CD Review – The Shoes – “Ignition”
Its been 18 years since the last Shoes studio album, an extraordinarily long time in the world of Rock, although hardly more than a nano-second in the career of a band whose career spans nearly 40 years.
This is Shoes after all, a group whose name was taken from an offhanded comment made by Lennon and McCartney when asked how the Beatles chose their handle. (John: “That’s just a name, like ‘shoe.’ Paul: “’The Shoes.’ See, we could’ve been called “The Shoes” for all you know.”)
The irony — the tragedy really — is that for all the time gone by, the world at large has been largely oblivious, opting instead to ignore an ensemble that by all rights ought to be considered one of America’s musical treasures. One could chalk this neglect up to the fact that they specialize in Power Pop, a genre that often appears past its prime, but the reality is that such a narrow definition fails to do them justice.
It’s fortunate then that in spite of the time that’s elapsed since their last effort, Propeller the aptly titled Ignition, finds they’re still well equipped to take flight. As always, they specialize in catchy and concise melodies that sound as if they’ve been gelling forever in the ethos and suddenly served up at will.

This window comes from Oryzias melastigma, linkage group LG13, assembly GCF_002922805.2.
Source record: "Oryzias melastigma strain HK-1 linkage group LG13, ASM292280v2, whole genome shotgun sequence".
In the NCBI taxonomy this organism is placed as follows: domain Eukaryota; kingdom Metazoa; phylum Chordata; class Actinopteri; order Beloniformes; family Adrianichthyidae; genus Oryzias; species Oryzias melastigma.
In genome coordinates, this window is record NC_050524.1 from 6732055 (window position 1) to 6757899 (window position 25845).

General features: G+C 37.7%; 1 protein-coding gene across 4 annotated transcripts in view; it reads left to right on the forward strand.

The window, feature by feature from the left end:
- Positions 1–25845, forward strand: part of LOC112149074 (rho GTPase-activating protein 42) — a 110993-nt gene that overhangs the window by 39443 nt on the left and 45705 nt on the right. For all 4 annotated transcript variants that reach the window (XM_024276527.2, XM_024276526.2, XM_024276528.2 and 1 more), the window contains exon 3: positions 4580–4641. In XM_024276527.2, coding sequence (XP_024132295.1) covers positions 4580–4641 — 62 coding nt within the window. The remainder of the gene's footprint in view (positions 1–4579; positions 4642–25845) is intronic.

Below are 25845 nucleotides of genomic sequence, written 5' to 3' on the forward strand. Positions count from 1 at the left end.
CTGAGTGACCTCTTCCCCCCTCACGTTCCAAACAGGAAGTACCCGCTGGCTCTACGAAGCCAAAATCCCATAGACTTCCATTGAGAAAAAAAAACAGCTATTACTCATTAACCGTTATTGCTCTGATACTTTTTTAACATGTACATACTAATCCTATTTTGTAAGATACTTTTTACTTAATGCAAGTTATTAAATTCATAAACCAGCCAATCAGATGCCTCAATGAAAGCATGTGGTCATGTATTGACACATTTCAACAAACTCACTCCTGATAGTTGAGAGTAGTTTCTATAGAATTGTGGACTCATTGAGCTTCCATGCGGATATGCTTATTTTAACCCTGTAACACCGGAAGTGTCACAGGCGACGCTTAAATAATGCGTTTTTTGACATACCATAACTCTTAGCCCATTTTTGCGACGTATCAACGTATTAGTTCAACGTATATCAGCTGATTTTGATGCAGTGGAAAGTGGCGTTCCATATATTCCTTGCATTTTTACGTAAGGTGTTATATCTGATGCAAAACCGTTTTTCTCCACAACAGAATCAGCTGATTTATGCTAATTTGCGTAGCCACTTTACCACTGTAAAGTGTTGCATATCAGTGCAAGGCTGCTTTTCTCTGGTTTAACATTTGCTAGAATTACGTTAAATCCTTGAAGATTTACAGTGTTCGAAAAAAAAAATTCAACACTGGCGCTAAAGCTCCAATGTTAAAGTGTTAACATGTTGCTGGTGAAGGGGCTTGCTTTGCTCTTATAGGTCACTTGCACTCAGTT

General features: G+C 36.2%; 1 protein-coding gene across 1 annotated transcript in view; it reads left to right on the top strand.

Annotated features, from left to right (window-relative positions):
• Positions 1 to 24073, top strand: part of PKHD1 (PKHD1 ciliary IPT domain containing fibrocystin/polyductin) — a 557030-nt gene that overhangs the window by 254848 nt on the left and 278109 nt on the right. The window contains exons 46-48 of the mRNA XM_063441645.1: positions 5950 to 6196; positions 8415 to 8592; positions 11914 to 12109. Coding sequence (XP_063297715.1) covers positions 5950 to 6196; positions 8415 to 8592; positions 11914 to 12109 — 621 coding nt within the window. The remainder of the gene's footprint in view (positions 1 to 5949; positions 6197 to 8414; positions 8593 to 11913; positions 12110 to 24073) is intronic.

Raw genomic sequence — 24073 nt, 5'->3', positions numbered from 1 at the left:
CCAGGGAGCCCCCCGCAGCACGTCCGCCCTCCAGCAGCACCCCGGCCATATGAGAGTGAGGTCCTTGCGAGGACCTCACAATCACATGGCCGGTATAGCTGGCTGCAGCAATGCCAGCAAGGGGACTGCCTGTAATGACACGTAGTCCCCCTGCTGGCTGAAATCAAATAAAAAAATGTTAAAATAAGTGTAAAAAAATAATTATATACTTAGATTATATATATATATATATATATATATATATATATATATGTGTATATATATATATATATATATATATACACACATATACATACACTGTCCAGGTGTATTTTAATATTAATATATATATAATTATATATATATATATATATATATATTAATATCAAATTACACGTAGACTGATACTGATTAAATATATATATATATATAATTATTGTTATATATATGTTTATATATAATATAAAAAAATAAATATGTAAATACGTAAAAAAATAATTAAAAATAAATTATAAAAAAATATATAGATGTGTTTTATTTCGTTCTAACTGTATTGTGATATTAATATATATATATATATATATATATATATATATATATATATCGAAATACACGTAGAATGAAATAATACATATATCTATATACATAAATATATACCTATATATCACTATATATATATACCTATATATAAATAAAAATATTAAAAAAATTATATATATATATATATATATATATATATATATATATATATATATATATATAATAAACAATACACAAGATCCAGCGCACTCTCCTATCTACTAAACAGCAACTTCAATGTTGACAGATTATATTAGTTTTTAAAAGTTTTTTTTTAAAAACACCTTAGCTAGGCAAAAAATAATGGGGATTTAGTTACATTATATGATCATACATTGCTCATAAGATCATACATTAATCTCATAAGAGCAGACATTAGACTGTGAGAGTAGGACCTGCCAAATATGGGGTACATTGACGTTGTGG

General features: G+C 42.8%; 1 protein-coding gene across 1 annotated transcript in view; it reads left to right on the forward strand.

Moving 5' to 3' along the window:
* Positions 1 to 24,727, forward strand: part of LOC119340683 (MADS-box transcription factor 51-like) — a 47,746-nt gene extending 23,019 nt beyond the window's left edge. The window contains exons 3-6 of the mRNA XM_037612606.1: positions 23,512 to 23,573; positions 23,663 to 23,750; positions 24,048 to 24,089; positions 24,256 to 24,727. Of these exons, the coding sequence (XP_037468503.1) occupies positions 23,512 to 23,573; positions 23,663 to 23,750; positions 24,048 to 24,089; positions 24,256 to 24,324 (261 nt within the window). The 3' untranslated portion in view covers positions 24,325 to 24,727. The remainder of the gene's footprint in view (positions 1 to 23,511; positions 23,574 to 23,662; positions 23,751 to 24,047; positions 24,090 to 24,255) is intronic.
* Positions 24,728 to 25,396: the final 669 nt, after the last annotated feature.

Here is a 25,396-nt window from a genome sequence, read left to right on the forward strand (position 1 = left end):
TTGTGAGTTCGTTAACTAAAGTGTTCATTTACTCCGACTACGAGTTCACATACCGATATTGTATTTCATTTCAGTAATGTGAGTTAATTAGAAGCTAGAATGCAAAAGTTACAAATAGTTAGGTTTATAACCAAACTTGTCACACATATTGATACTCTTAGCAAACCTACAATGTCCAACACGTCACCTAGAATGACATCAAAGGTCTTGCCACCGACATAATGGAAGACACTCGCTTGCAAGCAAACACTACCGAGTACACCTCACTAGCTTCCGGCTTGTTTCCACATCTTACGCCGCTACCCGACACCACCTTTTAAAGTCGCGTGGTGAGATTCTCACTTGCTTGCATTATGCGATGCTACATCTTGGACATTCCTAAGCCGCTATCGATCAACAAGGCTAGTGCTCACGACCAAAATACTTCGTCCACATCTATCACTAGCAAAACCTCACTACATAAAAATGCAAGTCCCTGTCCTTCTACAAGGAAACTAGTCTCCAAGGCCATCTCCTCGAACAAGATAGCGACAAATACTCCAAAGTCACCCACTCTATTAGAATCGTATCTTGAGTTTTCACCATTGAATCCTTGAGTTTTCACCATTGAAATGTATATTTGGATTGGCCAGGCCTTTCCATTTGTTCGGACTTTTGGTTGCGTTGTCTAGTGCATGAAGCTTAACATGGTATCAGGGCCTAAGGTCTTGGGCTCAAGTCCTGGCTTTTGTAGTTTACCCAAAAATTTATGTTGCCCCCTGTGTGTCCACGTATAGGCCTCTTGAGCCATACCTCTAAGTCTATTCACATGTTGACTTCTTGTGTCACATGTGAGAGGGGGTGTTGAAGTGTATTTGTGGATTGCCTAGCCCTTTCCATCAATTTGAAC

Equally impressive is the fact that music comes from the same core combo — the Shoes’ one-size-fits-all approach, so to speak — brothers Jeff and John Murphy and bandmate Gary Klebe, with the sole assist coming from longtime drummer-for -hire John Richardson. Consequently, no extraneous instrumentation or over the top arrangements get in the way of their deft delivery. Sturdy, confident and unerringly rich and radiant, songs such as “Diminishing Returns,” “Wrong Idea” and “Sign of Life” soar on the strength of billowing harmonies, effortless hooks and ready refrains. “Hot Mess,” unusually edgy by Shoes standards, sounds a lot like Keith Richards at the helm of the Stones. Evensong such as “Out of Round,” which underscores the difficulty of dealing with love and loss, comes across as tuneful and assuring. “Do what we wanna do/We’ll do it anyway/Do what we wanna do/Livin’ for today/Only we remain,” they declare on album closer “Only We Remain.”